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Cheerleading injuries – what parents need to know

Cheerleading injuries – what cheer parents need to know 

Rosemary Marchese – Physiotherapist and Schroth Physio for Scoliosis

Cheerleading is growing in popularity in Australia, and with the cheer season just started, it’s timely to re-visit injury prevention tips parents should know. Cheerleading is a high impact sport, performed at a very fast pace for two-and-a-half minutes on stage in a team. The fast pace and high intensity makes it a high risk sport for injury.  

Injury prevention for cheerleaders 

  1. Equipment and surface – it’s a good idea to practice on a firm surface with some ‘give’, similar to the cheer floor. Be careful with unsupervised practice on trampolines. Trampoline practice can often be well-intended but can lead to poor technique.  
  2. Coaches – cheer coaches must be experienced and familiar with the rules. They should have completed minimum qualifications and be trained in First Aid. They should be familiar with restrictions on certain movements such as basket tosses, pyramid heights and twisting/flipping stunts.   
  3. Spotters – all cheerleaders must know how to spot properly.  
  4. Fitness – despite only being a short routine, it is super intense! High levels of fitness are required to prevent fatigue related injuries. Proper conditioning coaching by qualified staff can assist in this area.* 
  5. First Aid and Emergency Care Plan – all teams should have an emergency care plan to act on in the event of an accident.  

What are the common cheerleading injuries? 

 Common cheer injuries include: 

  • Ankle sprains – rolling and twisting of ankles can happen in unlucky accidents but also as a result of unstable ankles, poor biomechanics or poor techniques with landings on flips and jumps.  
  • Osgood Schlatter’s’ Disease (OSD) – this is where the patella tendon pulls on the insertion just under the knee. It’s typical during growth spurts and can also be the result of other factors such as poor biomechanics and overtraining. It is sometimes called Jumper’s Knee.  
  • Severs’ Disease – similar to OSD, but it happens where the Achilles meets the heel bone.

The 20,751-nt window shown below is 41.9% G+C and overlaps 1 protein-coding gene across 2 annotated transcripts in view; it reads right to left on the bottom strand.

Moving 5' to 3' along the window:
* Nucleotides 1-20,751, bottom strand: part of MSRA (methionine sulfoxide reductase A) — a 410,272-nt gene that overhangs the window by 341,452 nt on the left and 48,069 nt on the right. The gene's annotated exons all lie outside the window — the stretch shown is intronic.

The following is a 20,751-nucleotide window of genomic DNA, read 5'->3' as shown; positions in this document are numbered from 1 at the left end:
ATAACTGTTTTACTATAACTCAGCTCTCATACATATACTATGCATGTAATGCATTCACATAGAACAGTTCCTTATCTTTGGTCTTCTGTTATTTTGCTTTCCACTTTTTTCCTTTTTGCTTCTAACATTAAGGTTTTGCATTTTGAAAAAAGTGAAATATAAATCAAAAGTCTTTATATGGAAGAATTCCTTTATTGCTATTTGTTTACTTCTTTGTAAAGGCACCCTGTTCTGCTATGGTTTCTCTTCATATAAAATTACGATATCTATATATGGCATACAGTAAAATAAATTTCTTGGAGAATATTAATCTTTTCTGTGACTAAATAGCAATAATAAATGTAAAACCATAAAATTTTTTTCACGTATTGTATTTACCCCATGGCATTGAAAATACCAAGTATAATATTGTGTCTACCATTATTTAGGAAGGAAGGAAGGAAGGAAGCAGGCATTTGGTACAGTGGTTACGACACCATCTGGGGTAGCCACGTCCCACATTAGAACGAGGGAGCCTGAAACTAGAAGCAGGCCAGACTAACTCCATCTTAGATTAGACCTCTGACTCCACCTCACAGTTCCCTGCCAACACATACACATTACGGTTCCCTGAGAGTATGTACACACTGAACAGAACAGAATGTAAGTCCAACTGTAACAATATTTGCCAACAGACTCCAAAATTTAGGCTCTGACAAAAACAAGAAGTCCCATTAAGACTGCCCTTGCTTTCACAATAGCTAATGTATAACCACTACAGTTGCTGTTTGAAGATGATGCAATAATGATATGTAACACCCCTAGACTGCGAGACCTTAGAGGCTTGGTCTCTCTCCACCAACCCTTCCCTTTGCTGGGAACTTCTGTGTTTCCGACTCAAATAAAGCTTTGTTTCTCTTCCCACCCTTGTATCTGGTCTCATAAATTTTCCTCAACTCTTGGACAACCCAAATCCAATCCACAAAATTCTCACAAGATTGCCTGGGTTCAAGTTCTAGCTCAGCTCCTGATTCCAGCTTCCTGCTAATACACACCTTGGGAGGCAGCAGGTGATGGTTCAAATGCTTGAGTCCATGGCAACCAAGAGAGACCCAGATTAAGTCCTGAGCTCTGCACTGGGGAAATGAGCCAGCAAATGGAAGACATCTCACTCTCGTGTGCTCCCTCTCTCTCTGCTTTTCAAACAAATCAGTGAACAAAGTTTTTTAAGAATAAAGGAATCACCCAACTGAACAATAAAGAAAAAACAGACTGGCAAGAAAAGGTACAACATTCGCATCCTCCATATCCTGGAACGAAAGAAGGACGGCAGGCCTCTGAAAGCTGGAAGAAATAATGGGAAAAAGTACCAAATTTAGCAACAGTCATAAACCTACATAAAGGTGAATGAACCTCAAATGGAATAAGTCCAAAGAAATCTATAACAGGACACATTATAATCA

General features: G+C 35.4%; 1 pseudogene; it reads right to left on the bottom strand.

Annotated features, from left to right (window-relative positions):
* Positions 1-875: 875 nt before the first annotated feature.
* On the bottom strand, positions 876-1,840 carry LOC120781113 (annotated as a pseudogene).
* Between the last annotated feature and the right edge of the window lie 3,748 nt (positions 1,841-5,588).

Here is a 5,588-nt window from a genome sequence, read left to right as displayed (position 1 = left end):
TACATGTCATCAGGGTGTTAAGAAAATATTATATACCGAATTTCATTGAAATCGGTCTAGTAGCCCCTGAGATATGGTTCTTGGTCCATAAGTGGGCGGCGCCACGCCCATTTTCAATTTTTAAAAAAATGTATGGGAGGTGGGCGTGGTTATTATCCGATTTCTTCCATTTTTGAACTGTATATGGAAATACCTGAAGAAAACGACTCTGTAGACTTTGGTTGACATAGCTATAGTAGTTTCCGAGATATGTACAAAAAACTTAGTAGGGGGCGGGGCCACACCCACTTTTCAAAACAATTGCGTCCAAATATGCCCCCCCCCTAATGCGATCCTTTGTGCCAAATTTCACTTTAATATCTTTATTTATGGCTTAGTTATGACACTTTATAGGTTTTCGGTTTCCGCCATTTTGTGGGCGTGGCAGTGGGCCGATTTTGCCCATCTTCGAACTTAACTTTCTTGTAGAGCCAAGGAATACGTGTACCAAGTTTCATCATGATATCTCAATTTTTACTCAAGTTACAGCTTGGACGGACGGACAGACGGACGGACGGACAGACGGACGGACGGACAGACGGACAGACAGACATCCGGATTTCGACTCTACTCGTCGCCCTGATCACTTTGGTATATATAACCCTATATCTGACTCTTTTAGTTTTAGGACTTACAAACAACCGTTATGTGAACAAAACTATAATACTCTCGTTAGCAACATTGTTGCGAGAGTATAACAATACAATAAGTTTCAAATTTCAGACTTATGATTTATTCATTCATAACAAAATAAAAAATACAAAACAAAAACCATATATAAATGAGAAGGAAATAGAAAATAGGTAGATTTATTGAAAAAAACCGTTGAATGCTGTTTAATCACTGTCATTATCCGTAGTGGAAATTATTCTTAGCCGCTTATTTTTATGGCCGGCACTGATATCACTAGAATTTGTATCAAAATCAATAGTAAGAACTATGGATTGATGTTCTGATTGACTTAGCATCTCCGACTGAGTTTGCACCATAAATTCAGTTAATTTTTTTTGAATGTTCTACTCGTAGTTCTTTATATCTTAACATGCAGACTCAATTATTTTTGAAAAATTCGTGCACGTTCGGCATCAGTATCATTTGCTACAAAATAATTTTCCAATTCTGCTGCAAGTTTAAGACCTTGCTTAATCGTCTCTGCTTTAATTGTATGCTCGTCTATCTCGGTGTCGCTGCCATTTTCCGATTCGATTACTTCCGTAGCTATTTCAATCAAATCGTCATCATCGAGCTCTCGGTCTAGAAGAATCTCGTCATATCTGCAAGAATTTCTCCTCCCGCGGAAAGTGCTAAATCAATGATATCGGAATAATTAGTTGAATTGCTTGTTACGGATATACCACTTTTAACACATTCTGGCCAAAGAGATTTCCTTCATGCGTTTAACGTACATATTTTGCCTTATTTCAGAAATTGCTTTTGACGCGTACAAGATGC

• Patellofemoral pain syndrome (PFPS) or Runner’s Knee – this is when pain occurs under or around the patella (knee cap). It can be due to malalignment of the patella in the knee joint and can occur for many reasons including poor muscle strength, poor flexibility, poor lower limb and pelvic alignment and even overuse.  
  • Low back pain – I see this a lot in cheerleaders. It’s often related to a tendency for too many back walkovers during early levels of training. This is especially true when the technique hasn’t been corrected properly. It is also happening in flyers, where the need for excessive hyperextension of the back can cause back pain, or even stress fractures.  
  • Wrist and finger injuries – aches and pains in wrists are common, sometimes from overuse on relatively weak joints and muscles. Poor landings in flips can also exacerbate the risk. Bases, that have to support flyers, may also be holding heavy loads. Having a good core and glute strength can help take the load of wrists when trying to lift flyers.  

Final take home injury prevention tips for cheerleaders 

Simple tips to remember: 

  1. Pre-season conditioning involves consideration of the child’s role in the team. Flyers need more flexibility than bases but also need great core and leg strength to hold themselves in the air while posing.  
  2. Bases need great squat technique, in various positions, to be able to hold the load of a flyer without compromising their own backs, shoulders and wrists.  
  3. Cardio fitness is a great way to prevent fatigue. Pre-fatiguing children prior to intense full-out training is likely to increase injury risk.  
  4. Children should not be progressed too quickly. Perfecting technique while improving strength and flexibility is a great way to ensure that injury risk is minimised.  
  5. Fuel their bodies with great nutrition. Healthy eating provides energy, and with energy comes less injury risk.  

 *We have a great Kids’ Stretch and Strength class specifically designed for promoting conditioning and preventing injury. If you have any questions or your child requires a full body assessment please call 89140508 or make an appointment online http://www.maxsportsphysio.com.au/clinic-location/book-an-appointment/